Cape Town - Parliament will soon be introducing elements of nutritionist and sports scientist Tim Noakes’s much-talked-about low-carbohydrate high-fat diet to the menu, as it joins forces with the professor in his crusade to fight the obesity and diabetes “epidemic” facing the country.
Noakes took to Parliament on Monday after receiving an invitation from its wellness unit. He said the country was sitting on a “time bomb” if diabetes and obesity were not addressed. The country ran the risk of becoming the “fattest” country in the world.
Those in attendance included Parliament’s resident canteen chef and Deputy Speaker Lechesa Tsenoli.
Noakes said one way to address the problem would be through his high-fat, high-protein diet (including meat, full-cream milk, cheese and butter) and by consuming less sugar and processed food, and fewer carbohydrates.
“I want us to all save South Africa; that’s what we are here to do. Because if we don’t reverse (the) obesity and diabetes epidemic, our nation disappears,” said Noakes.
“And this is because we will go financially bankrupt because we don’t have the money to provide medical services in the near future.”
He said in the US it was calculated that by 2026 - in just 12 years’ time - the country would run out of money to provide medical services.
“We (South Africa) are sitting on a time bomb if we don’t do anything about it. It is not rocket science what I’m going to tell you.
“The obesity and diabetes epidemic has one cause and we can sort it out. We are told that it’s our fault, we’re lazy, we eat too much, we don’t exercise.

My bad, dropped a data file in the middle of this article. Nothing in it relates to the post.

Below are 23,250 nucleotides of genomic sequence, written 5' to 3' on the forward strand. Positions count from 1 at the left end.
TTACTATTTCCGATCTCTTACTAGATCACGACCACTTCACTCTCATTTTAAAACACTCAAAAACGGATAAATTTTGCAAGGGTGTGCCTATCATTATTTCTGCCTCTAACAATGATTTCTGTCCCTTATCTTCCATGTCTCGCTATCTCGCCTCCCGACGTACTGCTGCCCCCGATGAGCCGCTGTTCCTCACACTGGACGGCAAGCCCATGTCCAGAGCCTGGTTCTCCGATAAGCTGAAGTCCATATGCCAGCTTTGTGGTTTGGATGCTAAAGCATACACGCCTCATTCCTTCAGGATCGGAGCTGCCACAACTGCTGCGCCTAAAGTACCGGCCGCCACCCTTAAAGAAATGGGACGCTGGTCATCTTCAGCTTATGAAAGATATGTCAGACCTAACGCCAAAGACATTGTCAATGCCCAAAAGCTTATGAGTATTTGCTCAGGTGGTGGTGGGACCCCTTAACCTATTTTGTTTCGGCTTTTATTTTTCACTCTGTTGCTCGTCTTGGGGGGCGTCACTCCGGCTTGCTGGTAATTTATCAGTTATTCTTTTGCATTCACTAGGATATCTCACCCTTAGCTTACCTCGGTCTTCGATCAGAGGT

“That is nonsense. It does not say exactly what is the cause of the obesity and diabetes epidemic and we either accept it, address it and cure the nation.
“Or, as I picked up in the paper this morning, we will become the fattest nation in the world,” said Noakes.
Tsenoli said afterwards that Noakes gave a “very powerful” message that must be “translated and communicated in all languages”.
“It’s interesting stuff. What I like about it is that the guy is being scientific.
“There are some who would like to portray him as someone who’s talking bullsh*t, yet what he’s saying makes sense and he’s nuanced.
“He’s not articulating anything in absolute terms,” said Tsenoli.
He said there was an initiative under way in Parliament to implement some of Noakes’s suggestions “as we speak”.
“We’ve already spoken to all the chairs, introducing elements of what he’s talking about. We are already doing that work,” said Tsenoli.
He said the talk exposed the risks that occurred as a result of “commodification” of things like sugar and what it did to our general health.
Noakes said Parliament should maintain tripe or offal on the menu, which was one of the best-selling meals in Parliament.
He repeated his advice that children from poorer communities should be fed protein such as offal and internal organs of animals and that people should “eat animals from nose to tail”.
“I was born in 1949 and when I went to school everyone looked like me, everyone. We had one kid who was a bit fat and we thought he had cancer because it was so uncommon,” said Noakes.
“When I go and speak to the young girls of South Africa across every grouping and every social class, I’m astonished and frightened at the obesity I see,” said Noakes, whose diet has been called criminal by one cardiologist.
Noakes said the doctor who said that happened to weigh 120kg.